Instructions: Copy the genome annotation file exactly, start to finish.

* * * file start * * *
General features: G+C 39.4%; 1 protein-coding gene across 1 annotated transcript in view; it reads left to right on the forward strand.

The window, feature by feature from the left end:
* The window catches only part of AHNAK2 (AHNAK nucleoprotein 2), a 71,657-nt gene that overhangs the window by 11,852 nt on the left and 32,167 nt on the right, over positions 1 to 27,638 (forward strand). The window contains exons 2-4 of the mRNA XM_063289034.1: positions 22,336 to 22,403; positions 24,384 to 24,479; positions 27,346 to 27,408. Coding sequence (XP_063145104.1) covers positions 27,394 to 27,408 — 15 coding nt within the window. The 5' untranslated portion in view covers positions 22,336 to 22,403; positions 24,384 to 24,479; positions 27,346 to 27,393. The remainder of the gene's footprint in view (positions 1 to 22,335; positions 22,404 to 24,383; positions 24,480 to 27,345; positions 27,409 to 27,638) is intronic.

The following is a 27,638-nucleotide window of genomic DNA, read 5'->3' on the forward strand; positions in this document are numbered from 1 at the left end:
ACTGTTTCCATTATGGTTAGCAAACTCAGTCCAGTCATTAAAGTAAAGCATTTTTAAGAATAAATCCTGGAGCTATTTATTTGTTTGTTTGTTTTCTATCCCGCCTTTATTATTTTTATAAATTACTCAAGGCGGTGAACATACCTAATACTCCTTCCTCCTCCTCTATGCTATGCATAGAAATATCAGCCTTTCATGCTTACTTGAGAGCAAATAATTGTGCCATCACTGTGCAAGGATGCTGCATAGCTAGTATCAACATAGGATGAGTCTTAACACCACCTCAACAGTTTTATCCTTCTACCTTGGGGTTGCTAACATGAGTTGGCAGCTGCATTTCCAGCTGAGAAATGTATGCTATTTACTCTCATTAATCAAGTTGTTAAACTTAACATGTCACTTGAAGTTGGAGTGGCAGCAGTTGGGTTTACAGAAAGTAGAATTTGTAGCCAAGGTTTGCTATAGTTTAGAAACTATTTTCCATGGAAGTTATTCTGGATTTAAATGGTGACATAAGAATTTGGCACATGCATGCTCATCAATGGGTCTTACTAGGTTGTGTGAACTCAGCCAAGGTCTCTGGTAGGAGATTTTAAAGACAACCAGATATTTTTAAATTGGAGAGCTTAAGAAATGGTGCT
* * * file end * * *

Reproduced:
General features: G+C 39.4%; 1 protein-coding gene across 1 annotated transcript in view; it reads left to right on the forward strand.

The window, feature by feature from the left end:
* The window catches only part of AHNAK2 (AHNAK nucleoprotein 2), a 71,657-nt gene that overhangs the window by 11,852 nt on the left and 32,167 nt on the right, over positions 1 to 27,638 (forward strand). The window contains exons 2-4 of the mRNA XM_063289034.1: positions 22,336 to 22,403; positions 24,384 to 24,479; positions 27,346 to 27,408. Coding sequence (XP_063145104.1) covers positions 27,394 to 27,408 — 15 coding nt within the window. The 5' untranslated portion in view covers positions 22,336 to 22,403; positions 24,384 to 24,479; positions 27,346 to 27,393. The remainder of the gene's footprint in view (positions 1 to 22,335; positions 22,404 to 24,383; positions 24,480 to 27,345; positions 27,409 to 27,638) is intronic.

The following is a 27,638-nucleotide window of genomic DNA, read 5'->3' on the forward strand; positions in this document are numbered from 1 at the left end:
ACTGTTTCCATTATGGTTAGCAAACTCAGTCCAGTCATTAAAGTAAAGCATTTTTAAGAATAAATCCTGGAGCTATTTATTTGTTTGTTTGTTTTCTATCCCGCCTTTATTATTTTTATAAATTACTCAAGGCGGTGAACATACCTAATACTCCTTCCTCCTCCTCTATGCTATGCATAGAAATATCAGCCTTTCATGCTTACTTGAGAGCAAATAATTGTGCCATCACTGTGCAAGGATGCTGCATAGCTAGTATCAACATAGGATGAGTCTTAACACCACCTCAACAGTTTTATCCTTCTACCTTGGGGTTGCTAACATGAGTTGGCAGCTGCATTTCCAGCTGAGAAATGTATGCTATTTACTCTCATTAATCAAGTTGTTAAACTTAACATGTCACTTGAAGTTGGAGTGGCAGCAGTTGGGTTTACAGAAAGTAGAATTTGTAGCCAAGGTTTGCTATAGTTTAGAAACTATTTTCCATGGAAGTTATTCTGGATTTAAATGGTGACATAAGAATTTGGCACATGCATGCTCATCAATGGGTCTTACTAGGTTGTGTGAACTCAGCCAAGGTCTCTGGTAGGAGATTTTAAAGACAACCAGATATTTTTAAATTGGAGAGCTTAAGAAATGGTGCT